"Saki came to the short story as a satirist," argues one literary critic, "and never averted his eye from the darker side of human nature, a place where not only social ineptness, pomposity, and...

"Saki came to the short story as a satirist," argues one literary critic, "and never averted his eye from the darker side of human nature, a place where not only social ineptness, pomposity, and foolishness are rooted but criminality as well." What human vices or follies does Saki ridicule in "The Interlopers"?

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Lori Steinbach | High School Teacher | (Level 3) Distinguished Educator

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Saki (H.H. Munro) is a satirist and his works often demonstrate ironies which highlight, as you say, the "vices and follies" found in human nature. In "The Interlopers," the two main characters are Georg Znaeym and Ulrich von Gradwitz. They are the third generation participants in a family feud, and it is their unwillingness to let go of the past and their greed which get them killed.

The two families have been feuding for three generations over a "stupid strip of forest," but these men have gone even further. The feud is now a personal one which Saki describes this way:

[I]f there was a man in the world whom [Ulrich] detested and wished ill to it was Georg Znaeym, the inheritor of the quarrel and the tireless game-snatcher and raider of the disputed border-forest.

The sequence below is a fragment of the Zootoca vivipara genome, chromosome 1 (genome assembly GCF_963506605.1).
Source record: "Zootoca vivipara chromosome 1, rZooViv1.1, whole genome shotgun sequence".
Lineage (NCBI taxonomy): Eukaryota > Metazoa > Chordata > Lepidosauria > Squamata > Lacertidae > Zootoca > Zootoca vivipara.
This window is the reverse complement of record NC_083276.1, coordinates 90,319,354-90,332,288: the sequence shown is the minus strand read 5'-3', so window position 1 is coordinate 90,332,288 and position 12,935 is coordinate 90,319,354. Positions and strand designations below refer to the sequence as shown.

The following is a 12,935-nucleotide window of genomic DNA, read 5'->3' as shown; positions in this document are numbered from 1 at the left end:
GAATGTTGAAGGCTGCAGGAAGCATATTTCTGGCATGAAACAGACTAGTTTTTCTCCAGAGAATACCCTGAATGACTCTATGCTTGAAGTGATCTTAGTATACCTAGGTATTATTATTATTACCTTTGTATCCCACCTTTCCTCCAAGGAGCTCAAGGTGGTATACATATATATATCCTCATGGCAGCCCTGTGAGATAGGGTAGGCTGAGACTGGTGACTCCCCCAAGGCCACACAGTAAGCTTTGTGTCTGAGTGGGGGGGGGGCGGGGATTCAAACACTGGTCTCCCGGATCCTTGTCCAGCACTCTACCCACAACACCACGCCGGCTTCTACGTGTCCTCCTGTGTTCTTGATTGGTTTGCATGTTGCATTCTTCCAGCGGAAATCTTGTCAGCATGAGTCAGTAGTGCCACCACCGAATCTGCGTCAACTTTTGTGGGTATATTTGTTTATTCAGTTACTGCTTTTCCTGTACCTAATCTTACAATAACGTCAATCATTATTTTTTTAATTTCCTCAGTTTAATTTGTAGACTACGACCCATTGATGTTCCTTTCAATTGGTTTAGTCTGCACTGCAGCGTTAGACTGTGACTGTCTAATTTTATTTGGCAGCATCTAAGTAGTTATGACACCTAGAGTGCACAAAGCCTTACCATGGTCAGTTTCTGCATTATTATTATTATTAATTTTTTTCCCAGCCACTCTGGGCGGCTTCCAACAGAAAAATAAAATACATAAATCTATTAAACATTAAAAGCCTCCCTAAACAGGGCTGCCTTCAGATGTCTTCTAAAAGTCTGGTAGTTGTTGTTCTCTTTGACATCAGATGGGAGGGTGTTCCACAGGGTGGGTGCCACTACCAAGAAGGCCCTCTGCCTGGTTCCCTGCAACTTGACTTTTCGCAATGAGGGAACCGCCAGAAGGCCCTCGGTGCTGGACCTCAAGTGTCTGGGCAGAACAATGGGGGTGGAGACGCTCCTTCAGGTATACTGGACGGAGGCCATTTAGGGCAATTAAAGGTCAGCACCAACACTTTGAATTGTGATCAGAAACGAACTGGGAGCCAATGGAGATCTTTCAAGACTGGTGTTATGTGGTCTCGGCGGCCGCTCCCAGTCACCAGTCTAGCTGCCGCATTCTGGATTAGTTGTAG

What a ridiculous thing for these men to be ready to kill today because of something which their grandfathers did decades earlier.

Even worse, their community has bought into this feud, though it does not affect them personally. Once the two men decide to settle their differences, they know the townspeople will be shocked and surprised that the feud has ended. Perhaps they would even have been disappointed, as human nature rather enjoys a good fight and taking sides in it.

The strongest commentary Saki makes is about the consequence of greed, a universal flaw in human nature. Because these two men have been feuding over ownership of a piece of land which has already been established by the men themselves as being worthless, they are here on this night to hunt and kill. Instead, they become the victims of their own greed. Trapped under a tree trunk in a storm, the men are at the mercy of nature; in this case, nature (in the form of wolves) is merciless.

Both holding on to anger (taking up another person's offenses) and being greedy (coveting) are flaws which Saki addresses with satire in this story. 

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